Wednesday, September 26, 2012

Live Morning Show from UT's Campus

Kathie Lee and Hoda's Today Show will be live from the University of Tennessee on Monday, October 1st.  In celebration, Knox Fox Morning Show will also be broadcasting live from campus.

Tune in or join me live on campus in creating a UT dress for any female sports fan!

Sunday, September 16, 2012

How to Make a T-Shirt Quilt

I think t-shirt quilts are the best way to preserve those t-shirts from your college days, athletic days or just the proof that you followed Dave Matthews Band across the country. For me, I have a beautiful quilt from my many sorority events in college. I have worn it out and collected additional t-shirts.


Let's begin!

You'll need:
T-Shirts (Quantity depends on sizing below)
Bed Sheet (Size depends on how many t-shirts)
Sewing Machine
Heavy Duty Interfacing (one side iron-on adhesive)
Ruler and Scissors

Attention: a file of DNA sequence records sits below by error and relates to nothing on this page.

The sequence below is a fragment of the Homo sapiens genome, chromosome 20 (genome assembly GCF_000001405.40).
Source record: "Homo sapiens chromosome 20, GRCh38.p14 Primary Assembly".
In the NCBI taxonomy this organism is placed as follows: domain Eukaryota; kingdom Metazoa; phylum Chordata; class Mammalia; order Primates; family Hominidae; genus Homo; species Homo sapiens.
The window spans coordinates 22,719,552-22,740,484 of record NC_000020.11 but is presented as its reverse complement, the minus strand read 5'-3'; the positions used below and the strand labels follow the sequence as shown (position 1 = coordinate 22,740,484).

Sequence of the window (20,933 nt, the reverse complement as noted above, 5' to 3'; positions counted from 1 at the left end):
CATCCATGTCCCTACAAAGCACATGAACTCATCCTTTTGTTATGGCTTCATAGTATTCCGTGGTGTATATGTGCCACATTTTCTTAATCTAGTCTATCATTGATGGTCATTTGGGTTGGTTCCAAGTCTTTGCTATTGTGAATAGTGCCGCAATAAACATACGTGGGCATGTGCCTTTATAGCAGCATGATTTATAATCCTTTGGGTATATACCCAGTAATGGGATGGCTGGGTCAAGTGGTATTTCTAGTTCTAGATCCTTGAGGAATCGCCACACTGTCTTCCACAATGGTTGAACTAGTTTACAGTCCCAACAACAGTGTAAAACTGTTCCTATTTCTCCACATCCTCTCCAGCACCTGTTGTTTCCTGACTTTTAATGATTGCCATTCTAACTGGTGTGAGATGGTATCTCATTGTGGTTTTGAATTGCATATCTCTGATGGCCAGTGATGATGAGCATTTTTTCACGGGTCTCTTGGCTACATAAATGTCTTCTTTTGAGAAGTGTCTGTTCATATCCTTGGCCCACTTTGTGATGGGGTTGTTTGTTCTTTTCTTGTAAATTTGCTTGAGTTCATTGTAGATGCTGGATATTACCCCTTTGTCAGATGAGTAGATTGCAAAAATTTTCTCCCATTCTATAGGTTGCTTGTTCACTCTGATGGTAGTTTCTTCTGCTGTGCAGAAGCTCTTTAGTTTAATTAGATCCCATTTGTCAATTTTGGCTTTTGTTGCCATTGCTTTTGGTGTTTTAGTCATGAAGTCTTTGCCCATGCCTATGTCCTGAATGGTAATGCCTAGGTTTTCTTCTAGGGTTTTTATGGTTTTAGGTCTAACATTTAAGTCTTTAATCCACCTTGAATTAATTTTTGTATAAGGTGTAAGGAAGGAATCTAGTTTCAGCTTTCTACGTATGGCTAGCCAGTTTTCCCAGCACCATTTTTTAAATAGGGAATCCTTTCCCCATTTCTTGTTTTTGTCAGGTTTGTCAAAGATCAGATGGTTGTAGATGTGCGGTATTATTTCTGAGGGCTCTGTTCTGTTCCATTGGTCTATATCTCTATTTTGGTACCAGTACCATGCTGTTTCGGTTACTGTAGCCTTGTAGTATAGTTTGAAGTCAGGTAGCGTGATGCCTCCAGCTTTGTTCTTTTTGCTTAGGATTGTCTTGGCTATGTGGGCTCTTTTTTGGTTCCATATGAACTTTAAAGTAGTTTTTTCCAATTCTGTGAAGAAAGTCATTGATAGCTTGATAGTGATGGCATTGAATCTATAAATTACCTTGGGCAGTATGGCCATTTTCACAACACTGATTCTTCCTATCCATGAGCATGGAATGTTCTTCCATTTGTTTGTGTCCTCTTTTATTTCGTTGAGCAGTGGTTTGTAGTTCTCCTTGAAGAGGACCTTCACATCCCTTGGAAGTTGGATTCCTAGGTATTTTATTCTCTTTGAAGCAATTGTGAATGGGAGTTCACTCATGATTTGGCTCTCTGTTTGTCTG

Quilt Batting (for a warmer blanket)
Buttons (decorative)
Yarn (decorative)

12 shirts will make a throw-size quilt, approx. 48" x 64" - 3 across x 4 down.
20 shirts will make a twin size quilt, approx. 64" x 82" - 4 across x 5 down
30 shirts will make a full size quilt, approx. 82" x 96" - 5 across x 6 down.
36 shirts will make a queen size quilt, approx. 96" x 96" - 6 across x 6 down.
42 shirts will make a king size quilt, approx 110" x 96" - 7 across x 6 down.

 Step #1- Roughly cut your t-shirts two inches larger than your desired square. I want my squares to be 16x16 so I cut my t-shirts larger.